Massachusetts couple harassed by eBay tell their story

EBay called the 'misconduct' of the former employees 'wrong'

A Massachusetts couple who sued eBay, Inc. and several of the company's former officials in late July spoke out Tuesday morning, detailing the alleged harassment campaign against them that they said was carried out by the e-commerce giant.

Ina and David Steiner of Natick, Massachusetts, told ABC News' "Good Morning America" that the intimidation began when someone spray-painted graffiti on their fence in 2019.


"It was really disturbing. It just didn't make any sense," Ina said. 

The pair founded e-commerce newsletter site EcommerceBytes – launched in 1999 as AuctionBytes – and The Boston Globe reported last week that the Steiners' coverage could often be critical of eBay and its policies. 

The Steiners claim the intimidation orchestrated at the direction of eBay's higher-ups continuously escalated in an attempt to stifle their reporting.

"I started getting harassed online through Twitter, through unwanted e-mail subscriptions … And, these were really disturbing e-mails," Ina said.

"We got a phone call from a shop in Arizona that said that they couldn't deliver the wet specimen that we had ordered. Not having any idea what a wet specimen was, I asked her. She said it was an embalmed pig fetus," David added.

The Steiners' complaint states that as part of the "systematic campaign to emotionally and psychologically torture" them, employees of the nearly $47-billion-dollar company mailed threatening items to their home including insects, a mask that the Steiners' attorney Rosemary Scapicchio identified as from the horror movie "Saw," a book on surviving the loss of a spouse and a funeral wreath. 

Furthermore, the couple told "Good Morning America" that neighbors had received pornography addressed to David and that eBay employees had attempted to place a tracking device on their car. 

The Globe reported that the individuals went as far as to tail the Steiners in their rented cars after checking into the Boston Ritz-Carlton Hotel.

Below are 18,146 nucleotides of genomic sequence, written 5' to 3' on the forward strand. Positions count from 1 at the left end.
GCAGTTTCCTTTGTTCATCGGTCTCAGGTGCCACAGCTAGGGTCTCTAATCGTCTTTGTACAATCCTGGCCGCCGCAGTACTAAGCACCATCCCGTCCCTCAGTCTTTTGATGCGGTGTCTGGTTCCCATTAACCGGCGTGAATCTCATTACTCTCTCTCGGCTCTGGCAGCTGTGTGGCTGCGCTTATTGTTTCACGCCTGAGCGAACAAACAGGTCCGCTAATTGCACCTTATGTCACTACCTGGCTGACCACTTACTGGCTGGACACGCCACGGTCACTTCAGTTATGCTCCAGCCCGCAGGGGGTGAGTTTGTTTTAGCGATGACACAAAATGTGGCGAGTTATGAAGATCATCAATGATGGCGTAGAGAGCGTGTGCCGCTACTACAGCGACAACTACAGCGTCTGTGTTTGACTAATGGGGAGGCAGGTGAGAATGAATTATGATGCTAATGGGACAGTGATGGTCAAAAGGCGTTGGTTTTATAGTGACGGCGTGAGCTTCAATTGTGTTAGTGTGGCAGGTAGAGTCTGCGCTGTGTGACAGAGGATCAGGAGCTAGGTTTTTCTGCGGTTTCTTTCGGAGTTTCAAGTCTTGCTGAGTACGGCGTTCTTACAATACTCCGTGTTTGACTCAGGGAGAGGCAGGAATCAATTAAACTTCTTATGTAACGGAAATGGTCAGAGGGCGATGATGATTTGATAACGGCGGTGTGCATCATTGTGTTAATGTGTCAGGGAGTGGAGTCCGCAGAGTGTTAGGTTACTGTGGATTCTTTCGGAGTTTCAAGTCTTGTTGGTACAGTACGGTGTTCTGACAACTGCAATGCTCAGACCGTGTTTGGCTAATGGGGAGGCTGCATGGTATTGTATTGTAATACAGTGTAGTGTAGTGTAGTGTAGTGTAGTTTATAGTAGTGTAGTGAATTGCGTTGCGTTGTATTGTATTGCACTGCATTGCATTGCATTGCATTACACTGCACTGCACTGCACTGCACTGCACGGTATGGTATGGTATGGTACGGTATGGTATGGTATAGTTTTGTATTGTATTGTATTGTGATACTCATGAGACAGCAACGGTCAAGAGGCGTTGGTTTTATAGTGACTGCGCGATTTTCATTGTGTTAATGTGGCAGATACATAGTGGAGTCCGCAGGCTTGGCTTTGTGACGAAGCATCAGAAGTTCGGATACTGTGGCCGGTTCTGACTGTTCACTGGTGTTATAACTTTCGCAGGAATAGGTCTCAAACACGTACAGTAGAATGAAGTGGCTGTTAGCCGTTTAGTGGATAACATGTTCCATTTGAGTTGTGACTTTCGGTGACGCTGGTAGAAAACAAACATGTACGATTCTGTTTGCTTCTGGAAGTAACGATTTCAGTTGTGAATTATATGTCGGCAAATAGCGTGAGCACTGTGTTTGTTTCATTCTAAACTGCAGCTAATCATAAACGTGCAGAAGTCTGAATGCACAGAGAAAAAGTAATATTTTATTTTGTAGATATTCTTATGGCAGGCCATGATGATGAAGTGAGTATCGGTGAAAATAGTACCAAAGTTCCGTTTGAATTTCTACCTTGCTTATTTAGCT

"Did it cross your mind at any point that eBay could be behind this?" asked ABC News' Rebecca Jarvis.

"No," Ina replied. "It was a psychopath. Who could devise these torturous packages? And, the depravity, the messages – if you read the language … I never in a million years would have thought it was a company."

"We still can't believe it and we still want to know why," she said.

EBay, in a statement to FOX Business, called the "misconduct" of the former employees "wrong."

"We will do what is fair and appropriate to try to address what the Steiners went through," the company said in the statement. "The events from 2019 should never have happened, and as eBay expressed to the Steiners, we are very sorry for what they endured. As noted by the U.S. Attorney’s Office when this matter first came to light, eBay cooperated fully with the government’s investigation, noting that ‘eBay was extremely cooperative with the investigation in helping state and federal authorities figure out what had happened and collect evidence of the crime.’" 

Federal prosecutors have criminally charged six eBay employees and a contractor with cyberstalking. 

Phillip Cooke, a retired Santa Clara, California, police captain and former security supervisor at eBay, was sentenced to 18 months behind bars last month for what U.S. District Judge Allison Burroughs called "really abominable" actions.

Cooke was one of numerous other former eBay employees that pleaded guilty in connection with the case.

Two maintain their innocence and are currently awaiting trial.

According to The Globe, the spray-painting incident was instigated by James Baugh, who at the time was the head of eBay’s global security and resiliency unit.

Although the complaint said that the campaign of terror was sparked by complaints from then-eBay CEO Devin Wenig to communications lead Steve Wymer and then to Baugh, eBay's own investigation into the matter found that while Wenig's communications were "inappropriate" there was "no evidence that he knew in advance about or authorized the actions that were later directed toward the blogger and her husband."


Wenig – who was named as a defendant in the suit  – stepped down from his post in September 2019 and eBay has apologized to the Steiners.

The Steiners are seeking legal fees, damages and relief in an amount determined by a jury.

FOX Business' Breck Dumas contributed to this report.